InsightsInsight - Data Protection and GDPR, Employment & HR - UPDATED: May 28, 2020 12:00 am
Data protection risks while working at home
Never has such a large part of the workforce been working remotely, which has created an increased risk around protecting both personal and company data.
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The increase in working at home due to the coronavirus pandemic has highlighted the need for businesses to have their data protection polices up to date.
On 23 March 2020 the Government announced that any workers who were able to should start working from home for the foreseeable future. Many of these employees may not be used to working from home, may be working from their own computers, or are using older systems or systems that have not previously been used for remote working.
Combined with this, with many using unfamiliar work practices, while also bearing more stress than they usually would, means that instances of human error – the common cause of security breaches – are increasingly occurring.
There are also added risks in the home from smart devices such as Alexa which rely on partial voice recording to operate. Some staff are even being advised to turn off these devices when carrying out confidential phone calls from home.
During this period businesses should remain aware of their ongoing obligations in relation to personal data and of the potentially heightened risks while working at home.
We have set out some suggestions for employers to put into practice to uphold and maintain data protection levels while their employees are working at home.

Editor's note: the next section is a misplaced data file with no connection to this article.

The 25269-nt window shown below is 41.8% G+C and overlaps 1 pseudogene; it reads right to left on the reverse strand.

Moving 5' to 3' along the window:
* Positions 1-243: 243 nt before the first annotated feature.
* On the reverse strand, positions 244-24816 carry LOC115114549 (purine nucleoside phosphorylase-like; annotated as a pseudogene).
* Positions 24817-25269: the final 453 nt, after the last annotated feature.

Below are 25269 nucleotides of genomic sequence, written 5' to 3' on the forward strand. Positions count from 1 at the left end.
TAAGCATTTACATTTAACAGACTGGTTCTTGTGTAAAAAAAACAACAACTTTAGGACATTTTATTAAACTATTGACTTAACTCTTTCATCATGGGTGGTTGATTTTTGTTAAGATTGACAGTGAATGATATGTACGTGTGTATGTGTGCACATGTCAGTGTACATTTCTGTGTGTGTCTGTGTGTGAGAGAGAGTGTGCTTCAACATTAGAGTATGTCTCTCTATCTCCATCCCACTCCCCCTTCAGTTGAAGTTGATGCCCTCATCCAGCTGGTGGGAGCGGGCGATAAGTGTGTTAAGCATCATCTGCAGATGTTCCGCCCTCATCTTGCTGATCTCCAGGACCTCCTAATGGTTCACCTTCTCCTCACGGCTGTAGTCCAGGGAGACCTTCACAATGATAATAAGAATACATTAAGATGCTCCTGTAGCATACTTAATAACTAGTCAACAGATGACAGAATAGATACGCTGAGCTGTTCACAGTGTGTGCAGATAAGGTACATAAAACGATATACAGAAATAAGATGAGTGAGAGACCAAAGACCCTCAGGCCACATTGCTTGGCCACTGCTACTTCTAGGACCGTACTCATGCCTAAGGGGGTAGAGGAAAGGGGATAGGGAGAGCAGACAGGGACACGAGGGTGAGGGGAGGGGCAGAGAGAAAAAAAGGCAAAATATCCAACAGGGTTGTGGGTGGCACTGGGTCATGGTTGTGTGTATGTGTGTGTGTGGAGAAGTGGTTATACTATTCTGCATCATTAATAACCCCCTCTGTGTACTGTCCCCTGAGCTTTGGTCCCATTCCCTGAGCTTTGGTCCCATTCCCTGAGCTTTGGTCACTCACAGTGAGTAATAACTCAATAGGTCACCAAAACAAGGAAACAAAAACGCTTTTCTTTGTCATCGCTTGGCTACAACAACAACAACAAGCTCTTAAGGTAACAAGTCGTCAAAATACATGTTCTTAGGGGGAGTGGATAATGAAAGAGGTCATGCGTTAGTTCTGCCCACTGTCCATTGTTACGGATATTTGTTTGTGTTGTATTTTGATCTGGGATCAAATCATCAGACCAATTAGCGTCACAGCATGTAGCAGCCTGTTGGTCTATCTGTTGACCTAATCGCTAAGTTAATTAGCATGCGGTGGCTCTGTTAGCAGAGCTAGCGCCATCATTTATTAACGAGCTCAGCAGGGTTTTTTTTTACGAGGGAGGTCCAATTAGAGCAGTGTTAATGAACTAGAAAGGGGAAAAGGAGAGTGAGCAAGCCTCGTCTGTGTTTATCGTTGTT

Update and secure devices
- Check with employees whether they are using company devices or personal devices to work at home. If working on a personal device, an employer should provide their employee with the appropriate security software in order to protect their information as well as the data they are working on and ask them to encrypt the device.
- Send employees regular reminders to update their software.
- Ask employees to lock away or secure their devices out of reach from others when left unattended.
- Ask employees to take precautions when considering where they work and who might be able to listen in on confidential conversations or view confidential information on screens.
- We recommend that employers review their existing data protection policy and working from home policy and consider whether they are fit for purpose. They may need to be amended to accommodate their new working arrangements.
- Once they have been verified as being fit for purpose, circulate pre-existing policies i.e. IT policy so that employees are reminded and are aware of the expectation the company has of them.
- Policies should also be mindful of the requirements of the Information Commissioner’s Office (ICO) and data protection regulations. It’s important to remember that in the event of a data breach the business is still required to report this to the ICO within the usual 72-hour window and for data subject access requests to be responded to within one month.
- Once your policies and procedures are up-to-date, share them with employees, with regular reminders highlighting key aspects for them to focus on and be aware of.
Carry out further training
- Employers should take the opportunity to provide (and update) training for their employees, including those on furlough leave, during quieter periods. This can include training on data protection and cybersecurity matters.
- Employers should make their employees aware of the heightened risk of phishing attacks now that the majority of employees are remote working, training should be organised to identify these types of attacks to ensure the protection of confidential data.
If you require further guidance or advice on the above or any data protection or GDPR-related issues, please do not hesitate to get in touch.
This content is correct at time of publication
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